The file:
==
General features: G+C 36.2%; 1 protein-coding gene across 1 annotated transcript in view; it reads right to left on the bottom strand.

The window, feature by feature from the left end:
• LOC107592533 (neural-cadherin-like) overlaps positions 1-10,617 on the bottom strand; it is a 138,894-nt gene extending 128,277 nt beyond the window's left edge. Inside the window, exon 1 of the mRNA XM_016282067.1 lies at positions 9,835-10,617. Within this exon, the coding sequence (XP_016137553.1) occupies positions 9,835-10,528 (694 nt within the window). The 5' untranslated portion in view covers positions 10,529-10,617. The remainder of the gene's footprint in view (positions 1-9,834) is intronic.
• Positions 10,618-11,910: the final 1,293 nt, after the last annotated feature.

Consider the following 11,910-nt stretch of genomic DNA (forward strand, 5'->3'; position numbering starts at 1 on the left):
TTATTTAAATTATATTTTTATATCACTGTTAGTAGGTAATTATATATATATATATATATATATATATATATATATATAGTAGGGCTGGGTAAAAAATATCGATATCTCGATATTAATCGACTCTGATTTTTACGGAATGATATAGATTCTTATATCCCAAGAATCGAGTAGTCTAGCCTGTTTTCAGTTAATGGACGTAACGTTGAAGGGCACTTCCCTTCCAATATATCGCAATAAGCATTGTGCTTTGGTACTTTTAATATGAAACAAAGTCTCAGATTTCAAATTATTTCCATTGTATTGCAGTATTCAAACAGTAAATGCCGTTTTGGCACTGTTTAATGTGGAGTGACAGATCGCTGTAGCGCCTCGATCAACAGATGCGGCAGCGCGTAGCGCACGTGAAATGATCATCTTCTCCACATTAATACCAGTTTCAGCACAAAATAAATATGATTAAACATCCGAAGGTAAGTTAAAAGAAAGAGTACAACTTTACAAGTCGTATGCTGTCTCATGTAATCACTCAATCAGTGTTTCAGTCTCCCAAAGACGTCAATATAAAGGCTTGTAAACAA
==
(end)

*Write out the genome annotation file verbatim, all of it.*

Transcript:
General features: G+C 36.2%; 1 protein-coding gene across 1 annotated transcript in view; it reads right to left on the bottom strand.

The window, feature by feature from the left end:
• LOC107592533 (neural-cadherin-like) overlaps positions 1-10,617 on the bottom strand; it is a 138,894-nt gene extending 128,277 nt beyond the window's left edge. Inside the window, exon 1 of the mRNA XM_016282067.1 lies at positions 9,835-10,617. Within this exon, the coding sequence (XP_016137553.1) occupies positions 9,835-10,528 (694 nt within the window). The 5' untranslated portion in view covers positions 10,529-10,617. The remainder of the gene's footprint in view (positions 1-9,834) is intronic.
• Positions 10,618-11,910: the final 1,293 nt, after the last annotated feature.

Consider the following 11,910-nt stretch of genomic DNA (forward strand, 5'->3'; position numbering starts at 1 on the left):
TTATTTAAATTATATTTTTATATCACTGTTAGTAGGTAATTATATATATATATATATATATATATATATATATATATAGTAGGGCTGGGTAAAAAATATCGATATCTCGATATTAATCGACTCTGATTTTTACGGAATGATATAGATTCTTATATCCCAAGAATCGAGTAGTCTAGCCTGTTTTCAGTTAATGGACGTAACGTTGAAGGGCACTTCCCTTCCAATATATCGCAATAAGCATTGTGCTTTGGTACTTTTAATATGAAACAAAGTCTCAGATTTCAAATTATTTCCATTGTATTGCAGTATTCAAACAGTAAATGCCGTTTTGGCACTGTTTAATGTGGAGTGACAGATCGCTGTAGCGCCTCGATCAACAGATGCGGCAGCGCGTAGCGCACGTGAAATGATCATCTTCTCCACATTAATACCAGTTTCAGCACAAAATAAATATGATTAAACATCCGAAGGTAAGTTAAAAGAAAGAGTACAACTTTACAAGTCGTATGCTGTCTCATGTAATCACTCAATCAGTGTTTCAGTCTCCCAAAGACGTCAATATAAAGGCTTGTAAACAA